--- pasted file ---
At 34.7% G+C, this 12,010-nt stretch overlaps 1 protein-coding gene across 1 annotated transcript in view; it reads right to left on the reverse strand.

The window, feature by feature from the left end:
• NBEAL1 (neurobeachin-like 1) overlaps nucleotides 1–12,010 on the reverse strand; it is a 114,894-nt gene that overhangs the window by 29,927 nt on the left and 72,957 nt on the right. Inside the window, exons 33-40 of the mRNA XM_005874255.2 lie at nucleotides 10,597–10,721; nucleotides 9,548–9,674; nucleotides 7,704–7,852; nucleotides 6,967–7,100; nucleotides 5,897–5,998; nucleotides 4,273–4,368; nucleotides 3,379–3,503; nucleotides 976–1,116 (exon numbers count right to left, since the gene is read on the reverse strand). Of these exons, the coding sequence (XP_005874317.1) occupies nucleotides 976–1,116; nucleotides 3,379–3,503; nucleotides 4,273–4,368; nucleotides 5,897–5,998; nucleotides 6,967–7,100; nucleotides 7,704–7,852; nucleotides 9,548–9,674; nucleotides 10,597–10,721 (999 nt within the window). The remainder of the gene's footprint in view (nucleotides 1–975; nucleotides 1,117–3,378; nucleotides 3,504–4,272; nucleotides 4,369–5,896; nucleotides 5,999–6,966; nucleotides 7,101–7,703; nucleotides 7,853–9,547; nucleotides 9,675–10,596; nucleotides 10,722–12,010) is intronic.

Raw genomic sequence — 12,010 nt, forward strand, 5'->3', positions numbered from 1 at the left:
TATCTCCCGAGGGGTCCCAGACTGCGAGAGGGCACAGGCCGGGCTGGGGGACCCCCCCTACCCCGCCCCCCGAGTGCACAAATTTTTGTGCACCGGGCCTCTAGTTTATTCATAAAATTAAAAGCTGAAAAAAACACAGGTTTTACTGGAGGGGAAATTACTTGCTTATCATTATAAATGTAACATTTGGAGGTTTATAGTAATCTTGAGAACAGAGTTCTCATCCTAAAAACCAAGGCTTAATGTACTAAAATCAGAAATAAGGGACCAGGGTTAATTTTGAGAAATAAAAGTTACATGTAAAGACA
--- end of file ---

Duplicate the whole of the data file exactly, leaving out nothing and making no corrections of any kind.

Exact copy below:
At 34.7% G+C, this 12,010-nt stretch overlaps 1 protein-coding gene across 1 annotated transcript in view; it reads right to left on the reverse strand.

The window, feature by feature from the left end:
• NBEAL1 (neurobeachin-like 1) overlaps nucleotides 1–12,010 on the reverse strand; it is a 114,894-nt gene that overhangs the window by 29,927 nt on the left and 72,957 nt on the right. Inside the window, exons 33-40 of the mRNA XM_005874255.2 lie at nucleotides 10,597–10,721; nucleotides 9,548–9,674; nucleotides 7,704–7,852; nucleotides 6,967–7,100; nucleotides 5,897–5,998; nucleotides 4,273–4,368; nucleotides 3,379–3,503; nucleotides 976–1,116 (exon numbers count right to left, since the gene is read on the reverse strand). Of these exons, the coding sequence (XP_005874317.1) occupies nucleotides 976–1,116; nucleotides 3,379–3,503; nucleotides 4,273–4,368; nucleotides 5,897–5,998; nucleotides 6,967–7,100; nucleotides 7,704–7,852; nucleotides 9,548–9,674; nucleotides 10,597–10,721 (999 nt within the window). The remainder of the gene's footprint in view (nucleotides 1–975; nucleotides 1,117–3,378; nucleotides 3,504–4,272; nucleotides 4,369–5,896; nucleotides 5,999–6,966; nucleotides 7,101–7,703; nucleotides 7,853–9,547; nucleotides 9,675–10,596; nucleotides 10,722–12,010) is intronic.

Raw genomic sequence — 12,010 nt, forward strand, 5'->3', positions numbered from 1 at the left:
TATCTCCCGAGGGGTCCCAGACTGCGAGAGGGCACAGGCCGGGCTGGGGGACCCCCCCTACCCCGCCCCCCGAGTGCACAAATTTTTGTGCACCGGGCCTCTAGTTTATTCATAAAATTAAAAGCTGAAAAAAACACAGGTTTTACTGGAGGGGAAATTACTTGCTTATCATTATAAATGTAACATTTGGAGGTTTATAGTAATCTTGAGAACAGAGTTCTCATCCTAAAAACCAAGGCTTAATGTACTAAAATCAGAAATAAGGGACCAGGGTTAATTTTGAGAAATAAAAGTTACATGTAAAGACA